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DVD Review for 1/28-Guns, Gals and Lorenzo Lamas a-plenty
by Peter Sobczynski

Although the major studios are perfectly willing to lavish the DVD versions of even the most minor of their contemporary films with the kinds of elaborate bells and whistles that collectors used to pay premium prices for on laserdisc, most of them have been surprisingly reluctant to give the same treatment to their older catalogue titles. Too often, films which would seem to deserve some kind of supplemental material are being dumped on the marketplace with little or no fanfare in bare-bones editions. (You would have thought that with all of the publicity surrounding “The Aviator,” Universal’s recent release of “Hell’s Angels” would have included a documentary or historical commentary about Howard Hughes and the history behind the film.) In fact, the only one of the major studios to treat their older titles with the respect worthy of them has been Warner Brothers, who have been delighting film fans with DVDs containing generally sparkling transfers and crammed with fascinating bonus features–last year alone saw such astounding releases as “Gone With the Wind,” “Looney Tunes: Volume 2,” “Gunga Din,” “Meet Me in St. Louis” and their box sets dedicated to film noir and the works of Martin Scorsese.

Since the debut of the format in 1997, film buffs have been clamoring for the release of some of the legendary Warners gangster films from the 1930's and 1940's. Finally, the studio has responded and the result, “The Warner Brothers Gangsters Collection,” is so grand that even though it is only January, I predict that it will be a serious contender for DVD of the Year. The set collects six classic films (well five, but I digress)–“Little Caesar,” “The Public Enemy,” “The Petrified Forest,” “Angels With Dirty Faces,” “The Roaring Twenties” and “White Heat”–and loads them up with a variety of interesting supplemental materials; each one features a commentary track from a film historian speaking on each title’s importance, a short retrospective documentary and a collection of shorts, newsreels, trailers and cartoons from the time of each film’s original release to give a sense of what a night out at the movies would have seemed like back then–in addition, “The Petrified Forest” and “Angels With Dirty Faces” also include radio adaptations featuring several of the original stars. (Each title is also sold separately but if you get one, you are all but certain to be compelled to get them all.)

Going through the films themselves, they are, for the most part, an embarrassment of riches that still maintain their power even 60-70 years after their original releases. “Little Caesar” and “The Public Enemy” have still-stunning star-making performances from Edward G. Robinson and James Cagney at their core–both characters are stone-cold monsters who are nevertheless fascinating to watch just to see how far they will go. “Angels with Dirty Faces” mixes tough-guy thrills with sentimentality in a way that never tips over into mawkishness. “The Roaring Twenties” provides a fascinating glimpse of how an ordinary man can be driven to a life of crime and how it is his innate decency that winds up leading to his downfall in his end. “White Heat,” which marked Cagney’s return to the genre after more than a decade, contained a new kind of thug, one whose monstrous actions were driven more by psychosis than mere greed. Even “The Petrified Forest,” easily the weakest title of the bunch (primarily due to an inability to fully transcend its stage origins and an annoying lead performance from Leslie Howard), has a standout supporting turn from Humphrey Bogart as gangster Duke Mantee, the role that allowed him to stand out from the pack of Warners contract players and led the way to his star-making turns in “High Sierra” and “The Maltese Falcon.” Each film is filled with classic scenes, quotable dialogue and some of the greatest closing scenes ever committed to film.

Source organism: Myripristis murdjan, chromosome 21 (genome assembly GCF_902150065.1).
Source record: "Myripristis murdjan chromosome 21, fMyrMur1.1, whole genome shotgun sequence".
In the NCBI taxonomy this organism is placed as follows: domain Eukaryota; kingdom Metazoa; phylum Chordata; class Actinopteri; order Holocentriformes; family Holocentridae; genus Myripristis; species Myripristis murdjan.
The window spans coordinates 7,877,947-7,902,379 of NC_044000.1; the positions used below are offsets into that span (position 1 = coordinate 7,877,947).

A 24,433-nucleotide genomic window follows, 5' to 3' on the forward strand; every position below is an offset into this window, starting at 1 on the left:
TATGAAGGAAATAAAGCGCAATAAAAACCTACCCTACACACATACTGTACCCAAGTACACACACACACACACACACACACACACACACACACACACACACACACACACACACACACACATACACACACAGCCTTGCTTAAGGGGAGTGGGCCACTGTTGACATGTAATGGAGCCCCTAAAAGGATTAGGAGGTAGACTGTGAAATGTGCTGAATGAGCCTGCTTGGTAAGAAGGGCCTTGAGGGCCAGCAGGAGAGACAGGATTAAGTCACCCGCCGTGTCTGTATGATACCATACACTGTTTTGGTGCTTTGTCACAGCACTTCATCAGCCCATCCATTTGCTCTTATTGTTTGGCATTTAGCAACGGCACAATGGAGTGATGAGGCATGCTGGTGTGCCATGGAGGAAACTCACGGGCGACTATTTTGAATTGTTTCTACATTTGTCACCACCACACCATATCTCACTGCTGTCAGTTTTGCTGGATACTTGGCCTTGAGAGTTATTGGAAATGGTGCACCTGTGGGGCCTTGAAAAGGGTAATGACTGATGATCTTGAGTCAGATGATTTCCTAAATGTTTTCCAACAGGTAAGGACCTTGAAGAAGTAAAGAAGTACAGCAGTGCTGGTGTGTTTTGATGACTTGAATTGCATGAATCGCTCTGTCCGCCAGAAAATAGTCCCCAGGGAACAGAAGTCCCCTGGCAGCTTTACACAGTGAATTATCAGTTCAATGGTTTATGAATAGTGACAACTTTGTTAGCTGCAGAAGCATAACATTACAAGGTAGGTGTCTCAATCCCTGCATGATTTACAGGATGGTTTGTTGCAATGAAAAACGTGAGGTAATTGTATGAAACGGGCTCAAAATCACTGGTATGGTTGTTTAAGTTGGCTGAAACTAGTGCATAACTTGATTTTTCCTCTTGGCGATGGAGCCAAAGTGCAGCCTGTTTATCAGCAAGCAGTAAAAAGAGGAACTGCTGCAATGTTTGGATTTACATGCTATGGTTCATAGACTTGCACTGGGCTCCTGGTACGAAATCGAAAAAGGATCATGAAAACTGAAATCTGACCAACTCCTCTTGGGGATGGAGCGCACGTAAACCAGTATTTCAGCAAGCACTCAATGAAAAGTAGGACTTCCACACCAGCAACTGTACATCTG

A Warner Brothers Home Video release. $69.92. ($19.98 per title)




NEW AND NOTABLE


ALIEN VS. PREDATOR (Fox Home Video. $29.98): Remember that “Simpsons” Halloween episode where a nuclear missile was heading directly for Comic Book Guy, who looked up and, in his last moments, remarked, “Oh, I’ve wasted my life ”? I suspect that fanboys across the world uttered similar sentiments when they got a load of this mess, a film that should have been a can’t-miss meeting between two of the great movie monsters of recent years but wound up becoming, under the sure hand of Paul W.S. Anderson, a monstrosity that almost made “Van Helsing” look staid and respectful by comparison. If you can’t get enough of this kind of stuff, try the special edition of “Predator 2' (Fox. $19.98), which was generally dismissed in its time but which now plays as a not-too-shabby example of the unironically over-the-top action films that dominated the film world in the early 1990's.

ANATOMY OF HELL (Tartan Video. $24.95): If you still had any questions as to whether Catherine Breillat’s already-notorious cinematic battle of the sexes (featuring graphic sexual imagery, unique uses for gardening tools and one unspeakable moment that will probably put any tea drinkers off their beverage of choice for life)is as monumentally perverse as its reputation, consider the fact that no less of an authority figure on the subject than John Waters is quoted on the back of the box as saying “This is one effed-up movie ”. For anyone wanting to know what kind of person could conceive of such a film, the disc also features an amusingly pretentious interview with Breillat herself explaining what she was thinking.

THE BEASTMASTER: DIVIMAX EDITION (Anchor Bay Home Entertainment. $19.95): For the times when you have to see Marc Singer in a loincloth (and Tanya Roberts in less) and you just don’t have access to TBS.

BUNNY LAKE IS MISSING (Columbia/Tri-Star Home Video): Largely overlooked in its day, Otto Preminger’s 1965 mystery about a woman (Carol Lynley) desperately searching for the child that everyone, including police inspector Laurence Olivier, tells her never existed has grown into an enormous cult favorite, mostly because of the intense performances, Preminger’s stylish filmmaking approach and several strange and kinky plot twists that still remain surprising even after 40 years.